A YOUNG boy got to rub shoulders with Royalty during a memorable visit to a hospice.
Five-year-old Adam Butterfield wowed The Countess of Wessex during a visit to the Butterwick Hospice Care in Stockton, which treats children and young people from Hartlepool and East Durham.
She officially opened the first specialist facility for young adults with life limiting illnesses in Teesside and County Durham at the hospice yesterday.
East Durham boy Adam is a regular visitor at the hospice and is one of only around a dozen people in the UK with the chromosome abnormality Emmanuel Syndrome, which is so rare there are only 200 cases in the world.
His condition means he cannot walk unaided and doctors say he could suffer a string of health problems including heart seizures, kidney failure, and asphyxiation.
The visit also marked the 30th Anniversary of the charity’s foundation.
Adam and his mum Nicola McAllister chatted to the Countess during the visit as Adam enjoyed the soft play area.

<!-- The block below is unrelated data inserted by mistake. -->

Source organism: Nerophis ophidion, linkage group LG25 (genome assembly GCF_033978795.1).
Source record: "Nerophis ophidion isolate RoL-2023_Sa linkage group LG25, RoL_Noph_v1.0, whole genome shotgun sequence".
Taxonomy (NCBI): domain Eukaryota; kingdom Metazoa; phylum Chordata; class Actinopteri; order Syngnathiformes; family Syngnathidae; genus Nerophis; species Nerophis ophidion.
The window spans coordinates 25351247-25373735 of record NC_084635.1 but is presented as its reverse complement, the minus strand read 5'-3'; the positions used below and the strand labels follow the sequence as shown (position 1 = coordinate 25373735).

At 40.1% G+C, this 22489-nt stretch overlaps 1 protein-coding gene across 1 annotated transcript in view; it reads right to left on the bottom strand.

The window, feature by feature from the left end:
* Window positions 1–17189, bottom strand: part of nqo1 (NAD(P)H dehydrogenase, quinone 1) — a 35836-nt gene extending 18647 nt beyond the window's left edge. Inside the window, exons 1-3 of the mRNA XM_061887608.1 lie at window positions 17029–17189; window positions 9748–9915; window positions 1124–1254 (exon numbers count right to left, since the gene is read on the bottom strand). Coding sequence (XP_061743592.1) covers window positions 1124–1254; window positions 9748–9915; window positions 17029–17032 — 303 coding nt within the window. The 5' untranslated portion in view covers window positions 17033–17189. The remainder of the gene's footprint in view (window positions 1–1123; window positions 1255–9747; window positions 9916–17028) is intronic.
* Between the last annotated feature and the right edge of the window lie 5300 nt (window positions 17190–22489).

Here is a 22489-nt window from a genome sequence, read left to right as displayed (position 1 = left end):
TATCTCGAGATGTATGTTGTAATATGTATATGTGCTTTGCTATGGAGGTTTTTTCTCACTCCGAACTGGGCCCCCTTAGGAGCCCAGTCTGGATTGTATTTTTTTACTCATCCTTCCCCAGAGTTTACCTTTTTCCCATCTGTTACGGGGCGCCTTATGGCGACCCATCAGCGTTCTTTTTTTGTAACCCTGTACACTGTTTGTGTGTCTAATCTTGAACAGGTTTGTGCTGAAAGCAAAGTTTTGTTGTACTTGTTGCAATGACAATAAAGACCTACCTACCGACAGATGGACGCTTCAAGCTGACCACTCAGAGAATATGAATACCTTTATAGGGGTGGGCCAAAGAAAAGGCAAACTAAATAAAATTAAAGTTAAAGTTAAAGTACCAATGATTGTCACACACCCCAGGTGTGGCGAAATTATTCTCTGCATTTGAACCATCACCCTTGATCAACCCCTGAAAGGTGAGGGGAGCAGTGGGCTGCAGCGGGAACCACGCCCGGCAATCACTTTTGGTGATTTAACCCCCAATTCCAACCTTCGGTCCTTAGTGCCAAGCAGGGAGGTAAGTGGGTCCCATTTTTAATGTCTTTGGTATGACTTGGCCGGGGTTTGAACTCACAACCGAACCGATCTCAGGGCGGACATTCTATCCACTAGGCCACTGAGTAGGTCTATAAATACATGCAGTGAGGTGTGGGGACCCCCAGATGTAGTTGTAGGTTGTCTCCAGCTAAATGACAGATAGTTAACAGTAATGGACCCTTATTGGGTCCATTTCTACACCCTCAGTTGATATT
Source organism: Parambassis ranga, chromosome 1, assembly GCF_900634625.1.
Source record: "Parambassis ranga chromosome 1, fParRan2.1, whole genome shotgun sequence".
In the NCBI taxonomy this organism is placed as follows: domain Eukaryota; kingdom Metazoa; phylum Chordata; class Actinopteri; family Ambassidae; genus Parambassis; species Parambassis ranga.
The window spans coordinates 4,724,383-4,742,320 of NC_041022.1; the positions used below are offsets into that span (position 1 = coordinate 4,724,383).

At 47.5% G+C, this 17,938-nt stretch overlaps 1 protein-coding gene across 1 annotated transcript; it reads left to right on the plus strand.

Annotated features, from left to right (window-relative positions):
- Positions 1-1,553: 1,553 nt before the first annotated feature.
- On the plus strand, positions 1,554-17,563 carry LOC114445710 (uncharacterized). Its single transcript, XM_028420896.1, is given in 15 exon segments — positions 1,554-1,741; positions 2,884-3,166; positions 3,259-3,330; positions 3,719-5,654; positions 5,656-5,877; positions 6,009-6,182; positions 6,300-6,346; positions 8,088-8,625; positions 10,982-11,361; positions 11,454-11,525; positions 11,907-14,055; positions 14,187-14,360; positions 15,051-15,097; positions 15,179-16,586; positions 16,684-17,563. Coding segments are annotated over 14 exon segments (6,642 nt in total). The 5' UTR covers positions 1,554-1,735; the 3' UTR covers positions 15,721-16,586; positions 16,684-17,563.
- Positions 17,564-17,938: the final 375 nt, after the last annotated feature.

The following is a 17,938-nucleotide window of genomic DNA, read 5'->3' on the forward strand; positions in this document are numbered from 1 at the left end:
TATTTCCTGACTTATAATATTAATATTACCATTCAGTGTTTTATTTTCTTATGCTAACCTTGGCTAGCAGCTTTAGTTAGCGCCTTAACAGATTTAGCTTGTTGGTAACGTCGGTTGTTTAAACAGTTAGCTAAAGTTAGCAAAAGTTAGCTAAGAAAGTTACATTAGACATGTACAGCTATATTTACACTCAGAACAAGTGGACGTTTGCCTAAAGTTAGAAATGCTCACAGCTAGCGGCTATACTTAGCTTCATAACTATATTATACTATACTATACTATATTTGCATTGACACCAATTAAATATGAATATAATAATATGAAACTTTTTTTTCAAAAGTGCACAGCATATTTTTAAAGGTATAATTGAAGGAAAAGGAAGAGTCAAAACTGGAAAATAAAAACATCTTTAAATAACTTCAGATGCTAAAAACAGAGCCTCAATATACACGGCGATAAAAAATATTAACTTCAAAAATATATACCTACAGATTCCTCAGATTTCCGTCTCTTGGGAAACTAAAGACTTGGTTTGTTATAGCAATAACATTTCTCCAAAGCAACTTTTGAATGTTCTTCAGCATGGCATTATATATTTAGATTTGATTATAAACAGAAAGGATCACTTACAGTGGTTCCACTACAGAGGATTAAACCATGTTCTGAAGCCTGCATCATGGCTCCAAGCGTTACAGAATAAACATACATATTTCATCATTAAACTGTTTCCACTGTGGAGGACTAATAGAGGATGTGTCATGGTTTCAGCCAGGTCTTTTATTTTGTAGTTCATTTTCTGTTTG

Nicola, from Peterlee, said: “When the Countess came in she just came straight up and sat right beside us. She said how handsome Adam looked in his little shirt and tie.
“The Countess asked where we lived and how often we come to the hospice and if Adam enjoys coming here, which he really does. The hospice has been part of our lives for the last four years and enables us to have a nice break and I know he is really well looked after.
“The Countess also asked what Adam most liked to play with when he is at Butterwick House and I said he loves anything that is noisy!”
The new extension to the hospice for teenagers and young adults represents a £400,000 investment by the charity specifically to meet the specialist needs of older teenagers and young adults up to twenty-five who suffer a life limiting progressive illness.
Butterwick Hospice chief executive Graham Leggatt-Chidgey said: “Since the opening of Butterwick Children’s Hospice in 1998 one of the challenges we have faced is providing care in an appropriate setting for a wide age range - previously new born to 19 years.
“As medical care improves, a number of the children live into young adulthood and there is currently an absence of suitable services for these older teenagers and young adults with complex healthcare needs in our area. The nearest similar facilities are in Gosforth, Newcastle, and Boston Spa in West Yorkshire.
“It is therefore especially relevant as we celebrate our 30th anniversary to be able to extend our services into an area where there is such a pressing local need.”
He added that both the 30th anniversary and the opening of Butterwick House are significant milestones in the hospice’s history, which have been made particularly memorable by the visit of Her Royal Highness.